drag Meaning in the Cambridge English Dictionary
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Meaning of “drag” in the English Dictionary

"drag" in British English

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uk   us   /dræɡ/ (-gg-)

drag verb (PULL)

B2 [T] to ​move something by ​pulling it along a ​surface, usually the ​ground: Pick the ​chair up ​instead of dragging it behind you! She dragged the ​canoe down to the ​water.C2 [T + adv/prep] to make someone go ​somewhere they do not ​want to go: She had to drag her ​kids away from the ​toys. I really had to drag myself out of ​bed this ​morning.B1 [T] to ​move something on a ​computerscreen using a ​mouse [T] If you drag a ​subject into a ​conversation, etc., you ​begin to ​talk about it ​even if it is not ​connected with what you are ​talking about: She's always dragging ​sex into the ​conversation. [T] to ​pullnets or hooks (= ​curvedwires) along the ​bottom of a ​river or ​lake in ​order to ​find something: They ​found the man's ​body after dragging the ​canal.drag and drop B1 If you drag and ​drop something on a ​computerscreen, you ​move it from one ​area to another using the mouse.
More examples

drag verb (BORING)

C2 [I] If something such as a ​film or ​performance drags, it ​seems to go ​slowly because it is ​boring: The first ​half of the ​movie was ​interesting but the second ​half dragged (on).


uk   us   /dræɡ/

drag noun (BORING THING)

[S] informal something that is not ​convenient and is ​boring or ​unpleasant: Filling in ​forms is such a drag! I've got to go to the ​dentist again - what a drag!

drag noun (PULL)

[S or U] specialized physics, engineering the ​force that ​acts against the ​forwardmovement of something that is ​passing through a ​gas or a ​liquid: Engineers are always ​looking for ​ways to ​minimize drag when they ​design new ​aircraft.

drag noun (SUCK)

[C] slang the ​action of taking in ​air through a ​cigarette: Taking a ​deep drag of/on his ​cigarette he ​closed his ​eyes and ​sighed.

drag noun (CLOTHES)

[U] informal the ​activity of ​dressing in ​clothes of the ​oppositesex, ​especially of a man ​dressing in women's ​clothes, often for ​humorousentertainment: a man in drag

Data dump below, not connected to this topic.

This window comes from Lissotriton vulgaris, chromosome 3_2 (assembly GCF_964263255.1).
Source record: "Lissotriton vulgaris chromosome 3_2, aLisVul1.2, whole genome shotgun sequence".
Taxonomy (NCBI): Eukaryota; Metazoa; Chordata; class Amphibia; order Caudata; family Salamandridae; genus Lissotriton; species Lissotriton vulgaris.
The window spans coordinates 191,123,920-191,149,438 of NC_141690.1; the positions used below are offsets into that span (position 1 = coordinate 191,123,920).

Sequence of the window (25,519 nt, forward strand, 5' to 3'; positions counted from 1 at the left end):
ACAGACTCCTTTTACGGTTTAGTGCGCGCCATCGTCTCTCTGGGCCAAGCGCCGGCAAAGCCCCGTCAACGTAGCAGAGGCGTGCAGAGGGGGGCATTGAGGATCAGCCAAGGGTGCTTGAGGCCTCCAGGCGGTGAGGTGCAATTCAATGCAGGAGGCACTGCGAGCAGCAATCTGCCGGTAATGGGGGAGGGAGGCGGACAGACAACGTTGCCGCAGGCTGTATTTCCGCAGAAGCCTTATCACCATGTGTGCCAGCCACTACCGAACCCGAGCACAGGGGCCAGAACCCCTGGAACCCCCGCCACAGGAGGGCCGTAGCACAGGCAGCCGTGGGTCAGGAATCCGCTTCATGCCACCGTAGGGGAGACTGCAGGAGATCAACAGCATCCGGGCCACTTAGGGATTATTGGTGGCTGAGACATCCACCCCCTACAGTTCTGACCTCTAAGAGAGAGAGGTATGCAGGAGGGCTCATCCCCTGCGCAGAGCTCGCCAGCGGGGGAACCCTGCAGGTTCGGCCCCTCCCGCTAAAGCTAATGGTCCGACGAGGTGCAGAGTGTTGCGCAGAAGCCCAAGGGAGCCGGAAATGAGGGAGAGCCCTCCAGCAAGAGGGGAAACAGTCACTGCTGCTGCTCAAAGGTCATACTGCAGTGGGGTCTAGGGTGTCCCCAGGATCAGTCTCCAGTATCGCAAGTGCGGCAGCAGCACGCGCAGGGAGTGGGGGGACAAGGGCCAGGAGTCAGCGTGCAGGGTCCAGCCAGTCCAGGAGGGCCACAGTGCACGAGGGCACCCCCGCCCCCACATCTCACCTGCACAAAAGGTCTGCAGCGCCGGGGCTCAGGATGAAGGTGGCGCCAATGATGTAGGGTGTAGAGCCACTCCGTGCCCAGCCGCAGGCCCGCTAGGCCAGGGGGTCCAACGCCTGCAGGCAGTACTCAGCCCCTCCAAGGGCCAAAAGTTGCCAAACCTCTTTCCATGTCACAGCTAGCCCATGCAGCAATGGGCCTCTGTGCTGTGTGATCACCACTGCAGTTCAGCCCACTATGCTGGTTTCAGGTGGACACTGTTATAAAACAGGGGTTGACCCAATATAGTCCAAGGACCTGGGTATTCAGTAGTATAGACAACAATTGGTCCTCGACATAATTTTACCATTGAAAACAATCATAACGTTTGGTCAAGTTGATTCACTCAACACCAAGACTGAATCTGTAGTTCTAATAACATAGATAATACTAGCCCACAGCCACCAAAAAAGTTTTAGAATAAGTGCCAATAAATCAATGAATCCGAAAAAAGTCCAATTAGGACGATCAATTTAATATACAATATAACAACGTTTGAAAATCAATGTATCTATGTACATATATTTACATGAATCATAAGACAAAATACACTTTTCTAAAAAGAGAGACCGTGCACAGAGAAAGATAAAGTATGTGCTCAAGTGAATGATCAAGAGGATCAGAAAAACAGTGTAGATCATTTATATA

(Definition of drag from the Cambridge Advanced Learner’s Dictionary & Thesaurus © Cambridge University Press)

"drag" in American English

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dragverb [I/T]

 us   /dræɡ/ (-gg-)

drag verb [I/T] (PULL)

to move something ​heavy by ​pulling it along the ​ground: [T] If the ​box is too ​heavy to ​lift, just drag it over here. fig. To drag someone away/out is to ​persuade someone to ​leave or do something when the ​person does not ​want to do it: [T] I ​hate to drag you away from the ​party, but we really have to go. If you drag out an ​event, you ​cause it to ​continue for ​longer than is ​necessary or ​convenient: [M] They should make a ​decision now ​instead of dragging out the ​discussion. If an ​event drags, it ​seems to ​happen very ​slowly: [I] The ​play dragged in the second ​act.


 us   /dræɡ/

drag noun (PULL)

[C] something or someone that ​slowsprogress or development, or that makes ​success less ​likely: Keeping a ​largestaff is a drag on ​ourincome.

drag noun (BORING EVENT)

[U] infml someone or something that is ​unpleasant and ​boring: Waiting in a doctor’s ​office is such a drag!

drag noun (CLOTHES)

[U] slang women’s ​clothesworn by a man
(Definition of drag from the Cambridge Academic Content Dictionary © Cambridge University Press)

"drag" in Business English

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uk   us   /dræɡ/ (-gg-)
[I or T] to become ​lower or less, or to make something do this: Sales have been dragging this month. Jewellery ​exports will be dragged by ​weakconsumerconfidence caused by ​worldeconomic turmoil.
[I] to take a ​longtime, or ​progress very slowly: The ​planned one-hour ​session dragged into its third hour. Negotiations have dragged onlonger than expected.
[T] IT to ​move something on a ​computerscreen using the mouse: Select the ​text you want to ​move and drag it where you want it to be.drag sth to/over/into etc. sth Click and ​hold on any ​button to drag it off the ​toolbar.
drag and drop IT to ​move something from one ​area of a ​computerscreen to another using the mouse: The ​softwareallows you to drag and ​drop elements for the ​page - ​images, ​text, etc. - anywhere you want.
Phrasal verbs

dragnoun [C, usually singular]

uk   us   /dræɡ/
something that ​slows down or ​limitsdevelopment: Ailing ​drugshares were another drag on the ​market. High ​energyprices will continue to be a drag on the ​economy.
(Definition of drag from the Cambridge Business English Dictionary © Cambridge University Press)
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“drag” in Business English

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having male and female students being taught together in the same school or college rather than separately

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